The Centers for Disease Control and Prevention has announced that cases of Acute Flaccid Myelitis are expected to decline after cases increased in the U.S. this year.

A Gallatin County resident was confirmed as having a case of Acute Flaccid Myelitis in October. This was the first confirmed case of AFM in Montana since 2015, according to the Montana Department of Public Health and Human Services.

Department spokesman Jon Ebelt confirmed the news to media outlets in November. The confirmed case involved an adult, according to Ebelt.

The CDC says it is likely that the number of persons under investigation for AFM has peaked and will continue to decline for the rest of 2018.

So far in 2018, 134 cases of AFM have been confirmed in 33 states out of 299 cases reported to the CDC. That is a significant jump from the 33 confirmed cases in 2017.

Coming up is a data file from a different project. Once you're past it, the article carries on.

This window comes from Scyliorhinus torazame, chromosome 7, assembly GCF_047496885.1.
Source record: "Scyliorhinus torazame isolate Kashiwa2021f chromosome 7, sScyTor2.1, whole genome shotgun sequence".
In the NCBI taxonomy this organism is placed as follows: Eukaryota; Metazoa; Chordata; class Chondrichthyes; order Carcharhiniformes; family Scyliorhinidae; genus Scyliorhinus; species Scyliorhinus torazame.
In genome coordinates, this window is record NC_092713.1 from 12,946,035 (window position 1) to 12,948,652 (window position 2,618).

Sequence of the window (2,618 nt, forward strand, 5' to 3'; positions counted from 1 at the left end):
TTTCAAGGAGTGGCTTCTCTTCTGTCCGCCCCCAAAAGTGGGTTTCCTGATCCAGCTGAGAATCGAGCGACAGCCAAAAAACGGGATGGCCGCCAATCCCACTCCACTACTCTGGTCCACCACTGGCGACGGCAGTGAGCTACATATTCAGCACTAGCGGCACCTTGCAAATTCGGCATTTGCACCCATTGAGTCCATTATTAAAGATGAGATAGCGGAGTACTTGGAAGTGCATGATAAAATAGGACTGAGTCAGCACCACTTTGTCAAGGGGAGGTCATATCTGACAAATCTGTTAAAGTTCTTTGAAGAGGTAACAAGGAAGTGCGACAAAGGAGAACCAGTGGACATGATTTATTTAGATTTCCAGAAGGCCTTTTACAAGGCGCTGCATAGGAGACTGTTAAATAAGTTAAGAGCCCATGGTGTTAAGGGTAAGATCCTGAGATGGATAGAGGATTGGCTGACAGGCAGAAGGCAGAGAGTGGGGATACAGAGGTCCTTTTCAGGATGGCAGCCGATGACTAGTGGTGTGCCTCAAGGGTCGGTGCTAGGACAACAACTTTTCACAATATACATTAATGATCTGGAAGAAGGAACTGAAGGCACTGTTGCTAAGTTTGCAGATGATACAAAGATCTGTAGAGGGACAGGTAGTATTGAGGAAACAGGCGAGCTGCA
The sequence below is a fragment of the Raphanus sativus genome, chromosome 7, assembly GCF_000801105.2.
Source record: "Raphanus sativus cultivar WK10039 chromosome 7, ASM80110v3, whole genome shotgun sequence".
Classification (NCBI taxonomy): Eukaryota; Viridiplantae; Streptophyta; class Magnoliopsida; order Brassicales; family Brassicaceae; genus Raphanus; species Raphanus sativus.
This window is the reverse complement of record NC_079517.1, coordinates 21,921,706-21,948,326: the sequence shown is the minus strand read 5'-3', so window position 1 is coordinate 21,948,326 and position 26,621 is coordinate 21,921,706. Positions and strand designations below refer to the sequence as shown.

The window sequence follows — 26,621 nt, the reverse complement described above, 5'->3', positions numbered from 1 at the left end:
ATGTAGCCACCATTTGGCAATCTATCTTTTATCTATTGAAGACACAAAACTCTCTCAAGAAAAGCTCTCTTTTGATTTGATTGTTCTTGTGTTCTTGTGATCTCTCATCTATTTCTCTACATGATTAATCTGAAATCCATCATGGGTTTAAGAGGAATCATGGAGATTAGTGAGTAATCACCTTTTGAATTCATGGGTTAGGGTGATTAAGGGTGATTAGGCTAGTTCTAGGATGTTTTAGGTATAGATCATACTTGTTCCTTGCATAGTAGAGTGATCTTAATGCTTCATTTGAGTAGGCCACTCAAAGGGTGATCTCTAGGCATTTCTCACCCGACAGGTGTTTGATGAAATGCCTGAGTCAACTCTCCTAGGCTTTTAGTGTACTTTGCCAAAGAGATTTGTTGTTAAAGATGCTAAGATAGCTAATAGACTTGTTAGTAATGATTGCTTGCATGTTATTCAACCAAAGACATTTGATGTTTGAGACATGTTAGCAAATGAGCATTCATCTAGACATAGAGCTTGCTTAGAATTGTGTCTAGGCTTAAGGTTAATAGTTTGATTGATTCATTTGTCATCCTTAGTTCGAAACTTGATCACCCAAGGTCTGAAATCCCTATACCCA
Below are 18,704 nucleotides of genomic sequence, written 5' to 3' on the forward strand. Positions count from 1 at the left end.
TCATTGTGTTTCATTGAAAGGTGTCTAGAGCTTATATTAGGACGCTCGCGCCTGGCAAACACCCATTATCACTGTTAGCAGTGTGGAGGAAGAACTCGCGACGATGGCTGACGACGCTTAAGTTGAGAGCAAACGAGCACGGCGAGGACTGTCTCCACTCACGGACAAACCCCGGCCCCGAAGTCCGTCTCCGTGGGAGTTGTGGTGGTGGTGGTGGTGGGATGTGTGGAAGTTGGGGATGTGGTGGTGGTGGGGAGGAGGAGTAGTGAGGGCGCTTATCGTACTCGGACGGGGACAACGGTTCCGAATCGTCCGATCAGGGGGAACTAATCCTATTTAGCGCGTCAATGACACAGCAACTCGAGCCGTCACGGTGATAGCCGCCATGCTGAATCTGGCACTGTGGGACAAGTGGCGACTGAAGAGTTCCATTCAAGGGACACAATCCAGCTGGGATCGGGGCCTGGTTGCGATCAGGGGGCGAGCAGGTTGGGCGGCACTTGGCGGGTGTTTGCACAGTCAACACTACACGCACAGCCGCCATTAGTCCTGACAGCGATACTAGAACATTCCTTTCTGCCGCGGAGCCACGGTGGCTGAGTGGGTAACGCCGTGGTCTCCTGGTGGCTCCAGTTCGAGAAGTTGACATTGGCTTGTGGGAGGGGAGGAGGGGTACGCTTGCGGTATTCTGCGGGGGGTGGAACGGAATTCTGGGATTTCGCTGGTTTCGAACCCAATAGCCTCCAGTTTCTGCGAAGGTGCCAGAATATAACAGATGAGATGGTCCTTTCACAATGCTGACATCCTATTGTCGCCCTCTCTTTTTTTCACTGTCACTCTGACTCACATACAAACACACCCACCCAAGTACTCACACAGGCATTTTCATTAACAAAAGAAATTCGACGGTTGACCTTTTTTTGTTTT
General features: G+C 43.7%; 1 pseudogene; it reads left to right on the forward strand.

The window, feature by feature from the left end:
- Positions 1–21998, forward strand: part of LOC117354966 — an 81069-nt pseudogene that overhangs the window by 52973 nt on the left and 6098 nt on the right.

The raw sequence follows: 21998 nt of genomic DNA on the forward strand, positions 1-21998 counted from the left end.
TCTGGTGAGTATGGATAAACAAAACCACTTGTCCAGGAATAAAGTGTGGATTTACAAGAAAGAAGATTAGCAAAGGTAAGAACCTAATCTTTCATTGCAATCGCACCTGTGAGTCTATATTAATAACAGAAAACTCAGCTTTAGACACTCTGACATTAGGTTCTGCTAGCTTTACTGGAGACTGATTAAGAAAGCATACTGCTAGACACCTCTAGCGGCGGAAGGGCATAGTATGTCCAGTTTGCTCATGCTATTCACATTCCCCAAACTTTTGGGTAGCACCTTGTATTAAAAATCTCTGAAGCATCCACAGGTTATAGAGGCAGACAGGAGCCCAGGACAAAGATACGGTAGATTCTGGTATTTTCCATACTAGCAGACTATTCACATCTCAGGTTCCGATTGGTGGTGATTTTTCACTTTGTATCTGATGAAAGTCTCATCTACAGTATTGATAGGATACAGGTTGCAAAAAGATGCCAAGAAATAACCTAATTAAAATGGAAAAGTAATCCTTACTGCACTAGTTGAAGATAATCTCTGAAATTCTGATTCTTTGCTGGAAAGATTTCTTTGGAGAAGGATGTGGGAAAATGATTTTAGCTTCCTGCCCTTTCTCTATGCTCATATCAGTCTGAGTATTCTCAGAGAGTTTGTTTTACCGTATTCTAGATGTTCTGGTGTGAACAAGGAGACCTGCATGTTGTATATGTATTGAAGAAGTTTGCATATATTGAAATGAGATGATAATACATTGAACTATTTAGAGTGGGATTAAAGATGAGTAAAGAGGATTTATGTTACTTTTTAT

AFM is a rare illness that affects the nervous system, specifically an area of the spinal cord, which causes a person's muscles and reflexes to become extremely weak.

The symptoms include:

facial droop/weakness
difficulty moving the eyes
drooping eyelids
difficulty with swallowing or slurred speech
Numbness or tingling are rare symptoms in people with AFM, although according to the health department, some people have pain in their arms or legs.

The most severe symptom of AFM is respiratory failure, which can occur when the muscles used for breathing get weak.

Exact causes of AFM are not well known to experts, but health officials suggest that people wash their hands regularly with soap and water and stay up to date on all vaccinations.

AFM is diagnosed by taking a patient’s signs and symptoms into consideration, MRI images and any laboratory evidence.

Although there is no specific test to diagnose AFM, it is important that the tests are done as soon as possible after the patient develops symptoms.